In inflation adjusted dollars, National Institutes of Health (NIH) appropriations are approximately at the same level as 15 years ago.
NIDDK is the National Institute for Diabetes and Digestive and Kidney Diseases, one of 27 NIH Institutes and Centers. The NIDDK conducts and supports basic and applied research. Access the website at www.niddk.nih.gov.
NIH is the focal point for biomedical research in the U.S. NIH conducts research in its own laboratories; supports the research of non-Federal scientists in universities, medical schools, hospitals, and research institutions throughout the country and abroad; helps in the training of research investigators; and fosters communication of medical information. Access the NIH website at www.nih.gov
Stephen P. James, MD, Director, NIDDK Division of Digestive Diseases and Nutrition, was kind enough to join us several times this year to inform our network of healthcare professionals, members of industry, IFFGD advocates, and others about the current state of research related to functional gastrointestinal (GI) and motility disorders at NIH and NIDDK. The following is a summary of what Dr. James shared with us.
Funding at NIH has been challenging, having to deal with the long-term effects of reductions in Federal spending. Although there has been a partial restoration of cuts in the NIH budget, the U.S. continues to trail the developed and developing world by reducing investments in biomedical research. Most of the rest of the world, despite economic challenges, continues to expand their investments in biomedical research.
In inflation adjusted dollars, NIH appropriations are approximately at the same level as 15 years ago. The tremendous momentum gained from the NIH doubling from 1998 to 2003 has been eliminated.
These policy decisions are causing down-sizing or closure of research programs in the U.S., discouraging young people from choosing to enter the long and arduous training pathways that are needed in biomedical research. Reductions in U.S. material and human capital investments threatens U.S. pre-eminent leadership in biomedical research.
Ironically, this is happening at a time when rapid advances in medical research and technology offer the promise of improvement in the lives of people suffering from many chronic diseases. Conditions like chronic hepatitis C infection, heart disease, diabetes, and many forms of cancer and AIDS have benefited.
Progress in developing better diagnostic and treatment approaches for functional GI and motility disorders has been slow. However, due in part to the substantial efforts made by IFFGD, there is increased awareness of the needs of affected individuals and the burdens of illness imposed by these conditions.
NIDDK-funded investigators are making major contributions in the area of basic science discovery helping better understand these conditions. The current NIDDK portfolio spans a broad range of basic and clinical research projects involving tissue and muscle cells, the enteric nervous system (ENS), and mechanistic studies in GERD, dysphagia, and mechanisms of symptom generation, to name a few. The clinical research portfolio includes multi-center studies in gastroparesis, functional dyspepsia, irritable bowel syndrome (IBS), and Sphincter of Oddi dysfunction, among others.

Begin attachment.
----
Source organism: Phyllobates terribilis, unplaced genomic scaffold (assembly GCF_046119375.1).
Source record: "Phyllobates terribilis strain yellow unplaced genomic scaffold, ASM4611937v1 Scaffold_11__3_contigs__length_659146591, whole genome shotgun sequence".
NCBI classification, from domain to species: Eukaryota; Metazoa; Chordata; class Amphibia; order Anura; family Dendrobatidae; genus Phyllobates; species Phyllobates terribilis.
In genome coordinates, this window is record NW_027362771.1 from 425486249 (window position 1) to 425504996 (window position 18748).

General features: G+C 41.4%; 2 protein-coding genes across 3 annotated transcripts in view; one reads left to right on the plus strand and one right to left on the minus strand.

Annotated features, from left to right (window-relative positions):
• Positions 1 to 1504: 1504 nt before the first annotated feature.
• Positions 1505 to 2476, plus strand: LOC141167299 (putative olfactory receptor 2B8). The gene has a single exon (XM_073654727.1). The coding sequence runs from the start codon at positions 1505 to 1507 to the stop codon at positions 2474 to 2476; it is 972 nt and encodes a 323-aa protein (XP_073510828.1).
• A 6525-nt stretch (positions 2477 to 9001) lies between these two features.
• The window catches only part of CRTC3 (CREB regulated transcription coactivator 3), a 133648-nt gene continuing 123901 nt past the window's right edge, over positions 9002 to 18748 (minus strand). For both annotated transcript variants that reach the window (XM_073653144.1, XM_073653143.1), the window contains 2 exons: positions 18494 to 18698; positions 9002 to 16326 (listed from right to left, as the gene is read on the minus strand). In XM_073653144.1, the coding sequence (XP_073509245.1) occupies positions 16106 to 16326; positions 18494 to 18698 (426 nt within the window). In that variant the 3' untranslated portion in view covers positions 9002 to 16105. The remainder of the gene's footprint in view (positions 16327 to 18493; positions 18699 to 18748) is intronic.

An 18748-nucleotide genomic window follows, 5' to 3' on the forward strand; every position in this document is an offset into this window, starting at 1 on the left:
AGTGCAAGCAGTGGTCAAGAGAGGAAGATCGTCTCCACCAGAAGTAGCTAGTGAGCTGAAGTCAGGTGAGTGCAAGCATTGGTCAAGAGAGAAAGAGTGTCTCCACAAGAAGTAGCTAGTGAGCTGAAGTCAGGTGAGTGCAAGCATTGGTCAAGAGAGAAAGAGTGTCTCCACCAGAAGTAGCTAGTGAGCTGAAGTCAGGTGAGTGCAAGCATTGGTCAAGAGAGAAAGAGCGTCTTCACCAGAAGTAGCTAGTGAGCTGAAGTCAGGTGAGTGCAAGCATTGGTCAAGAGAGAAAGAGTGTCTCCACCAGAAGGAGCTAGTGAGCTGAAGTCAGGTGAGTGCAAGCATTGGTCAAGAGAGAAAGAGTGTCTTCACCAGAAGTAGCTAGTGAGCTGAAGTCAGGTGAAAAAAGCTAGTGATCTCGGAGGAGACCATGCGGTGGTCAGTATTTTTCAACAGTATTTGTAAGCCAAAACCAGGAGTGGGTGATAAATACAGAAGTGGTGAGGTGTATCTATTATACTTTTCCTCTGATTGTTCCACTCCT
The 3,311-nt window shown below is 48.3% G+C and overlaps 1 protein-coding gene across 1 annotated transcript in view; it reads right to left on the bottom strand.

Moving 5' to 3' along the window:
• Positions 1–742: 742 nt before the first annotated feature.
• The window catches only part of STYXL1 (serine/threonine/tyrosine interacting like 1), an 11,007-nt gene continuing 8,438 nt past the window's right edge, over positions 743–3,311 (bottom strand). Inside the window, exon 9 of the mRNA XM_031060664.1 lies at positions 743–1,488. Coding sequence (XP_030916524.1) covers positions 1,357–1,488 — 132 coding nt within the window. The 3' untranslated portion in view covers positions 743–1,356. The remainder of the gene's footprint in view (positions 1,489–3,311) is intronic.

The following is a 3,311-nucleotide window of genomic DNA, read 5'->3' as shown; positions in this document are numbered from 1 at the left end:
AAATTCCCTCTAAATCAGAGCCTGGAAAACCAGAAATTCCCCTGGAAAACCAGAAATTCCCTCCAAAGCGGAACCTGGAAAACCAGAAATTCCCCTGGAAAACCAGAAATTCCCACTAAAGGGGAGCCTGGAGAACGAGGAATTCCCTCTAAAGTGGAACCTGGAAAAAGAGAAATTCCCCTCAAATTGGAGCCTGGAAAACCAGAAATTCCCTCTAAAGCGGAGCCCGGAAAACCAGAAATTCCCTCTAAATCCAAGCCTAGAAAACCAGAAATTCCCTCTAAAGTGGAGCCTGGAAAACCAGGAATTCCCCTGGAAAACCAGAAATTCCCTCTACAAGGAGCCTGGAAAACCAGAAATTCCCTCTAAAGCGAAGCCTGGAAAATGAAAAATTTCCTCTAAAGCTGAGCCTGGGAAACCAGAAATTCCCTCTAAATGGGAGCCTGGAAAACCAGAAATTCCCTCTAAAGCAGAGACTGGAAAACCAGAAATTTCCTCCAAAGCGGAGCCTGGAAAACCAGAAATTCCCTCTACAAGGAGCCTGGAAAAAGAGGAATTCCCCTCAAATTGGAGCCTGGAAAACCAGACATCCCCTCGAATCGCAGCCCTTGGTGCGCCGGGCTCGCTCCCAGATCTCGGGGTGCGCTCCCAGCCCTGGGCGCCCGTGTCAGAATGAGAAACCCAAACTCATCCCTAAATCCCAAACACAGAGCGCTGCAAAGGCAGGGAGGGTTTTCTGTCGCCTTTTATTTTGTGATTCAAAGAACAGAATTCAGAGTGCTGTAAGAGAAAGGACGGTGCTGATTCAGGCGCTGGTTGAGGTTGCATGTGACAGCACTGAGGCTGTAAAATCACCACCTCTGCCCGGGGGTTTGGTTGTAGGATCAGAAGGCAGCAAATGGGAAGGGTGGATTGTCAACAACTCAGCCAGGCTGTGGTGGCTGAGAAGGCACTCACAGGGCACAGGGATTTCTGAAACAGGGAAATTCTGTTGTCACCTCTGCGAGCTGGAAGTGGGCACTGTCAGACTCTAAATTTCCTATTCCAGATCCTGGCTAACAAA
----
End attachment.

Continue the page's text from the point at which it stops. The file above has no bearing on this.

One of the relatively new areas of interest involves understanding the microbiota that we all have in our digestive systems that are believed to play important roles in health and illness. This area is rapidly moving towards therapeutic approaches to improve digestive diseases.
Another exciting area is stem cell research. Tissue models can now easily be made in the laboratory (enteroids) from small endoscopic biopsies of patients to use for study and to lay the foundation for regenerative medicine approaches.
New technologies are opening up ways to better understand how diet is involved in health and illness. NIDDK has contributed to support that focuses on understanding brain gut connections and visceral pain.
NIDDK also recognizes the need to provide specialized infrastructure support for research and supports 16 digestive diseases research core centers and 12 nutrition/obesity research centers around the U.S. In order to help assure a continuing pipeline of new investigators for the future, NIDDK vigorously supports training and career development awards.
Finally, NIDDK devotes substantial effort to educate and inform the public on health issues in digestive diseases and the latest advances that result from NIH research. Extensive online materials for the general public are often developed in partnership with organizations such as IFFGD. The NIDDK continues to support the Bowel Awareness campaign, which was developed with considerable input and assistance from IFFGD, with the aim to provide helpful information to individuals with bowel incontinence.
Stephen P. James, MD, Director,
Division of Digestive Diseases
and Nutrition, NIDDK
Dr. James remains optimistic that, despite current economic challenges, NIDDK will continue to bring improvements to people with functional GI and motility disorders due to the dedication of many scientists around the country, continued funding from the NIH, and the important contribution of professional societies, organizations such as IFFGD, and patients who participate in research projects and inspire us all.